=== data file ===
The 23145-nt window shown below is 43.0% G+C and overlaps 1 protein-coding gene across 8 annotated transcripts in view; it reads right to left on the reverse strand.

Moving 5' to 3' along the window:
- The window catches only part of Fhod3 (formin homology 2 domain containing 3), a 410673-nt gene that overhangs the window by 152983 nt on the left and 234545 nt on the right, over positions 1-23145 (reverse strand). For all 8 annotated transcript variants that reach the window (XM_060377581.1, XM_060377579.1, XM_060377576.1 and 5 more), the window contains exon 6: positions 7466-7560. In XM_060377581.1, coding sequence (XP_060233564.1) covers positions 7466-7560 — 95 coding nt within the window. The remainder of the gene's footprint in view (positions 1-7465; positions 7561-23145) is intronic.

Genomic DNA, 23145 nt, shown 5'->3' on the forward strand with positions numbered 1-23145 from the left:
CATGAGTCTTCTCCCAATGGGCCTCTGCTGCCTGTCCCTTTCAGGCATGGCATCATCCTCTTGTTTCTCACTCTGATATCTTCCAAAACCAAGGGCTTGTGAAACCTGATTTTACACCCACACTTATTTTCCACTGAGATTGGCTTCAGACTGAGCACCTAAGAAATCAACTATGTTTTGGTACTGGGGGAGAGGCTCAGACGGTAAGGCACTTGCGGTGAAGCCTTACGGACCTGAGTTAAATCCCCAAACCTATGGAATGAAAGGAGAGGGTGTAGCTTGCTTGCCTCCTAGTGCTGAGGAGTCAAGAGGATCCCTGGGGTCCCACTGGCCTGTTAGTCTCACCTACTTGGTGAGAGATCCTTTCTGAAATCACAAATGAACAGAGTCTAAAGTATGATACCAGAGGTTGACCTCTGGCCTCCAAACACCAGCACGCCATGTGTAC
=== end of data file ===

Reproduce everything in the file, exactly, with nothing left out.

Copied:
The 23145-nt window shown below is 43.0% G+C and overlaps 1 protein-coding gene across 8 annotated transcripts in view; it reads right to left on the reverse strand.

Moving 5' to 3' along the window:
- The window catches only part of Fhod3 (formin homology 2 domain containing 3), a 410673-nt gene that overhangs the window by 152983 nt on the left and 234545 nt on the right, over positions 1-23145 (reverse strand). For all 8 annotated transcript variants that reach the window (XM_060377581.1, XM_060377579.1, XM_060377576.1 and 5 more), the window contains exon 6: positions 7466-7560. In XM_060377581.1, coding sequence (XP_060233564.1) covers positions 7466-7560 — 95 coding nt within the window. The remainder of the gene's footprint in view (positions 1-7465; positions 7561-23145) is intronic.

Genomic DNA, 23145 nt, shown 5'->3' on the forward strand with positions numbered 1-23145 from the left:
CATGAGTCTTCTCCCAATGGGCCTCTGCTGCCTGTCCCTTTCAGGCATGGCATCATCCTCTTGTTTCTCACTCTGATATCTTCCAAAACCAAGGGCTTGTGAAACCTGATTTTACACCCACACTTATTTTCCACTGAGATTGGCTTCAGACTGAGCACCTAAGAAATCAACTATGTTTTGGTACTGGGGGAGAGGCTCAGACGGTAAGGCACTTGCGGTGAAGCCTTACGGACCTGAGTTAAATCCCCAAACCTATGGAATGAAAGGAGAGGGTGTAGCTTGCTTGCCTCCTAGTGCTGAGGAGTCAAGAGGATCCCTGGGGTCCCACTGGCCTGTTAGTCTCACCTACTTGGTGAGAGATCCTTTCTGAAATCACAAATGAACAGAGTCTAAAGTATGATACCAGAGGTTGACCTCTGGCCTCCAAACACCAGCACGCCATGTGTAC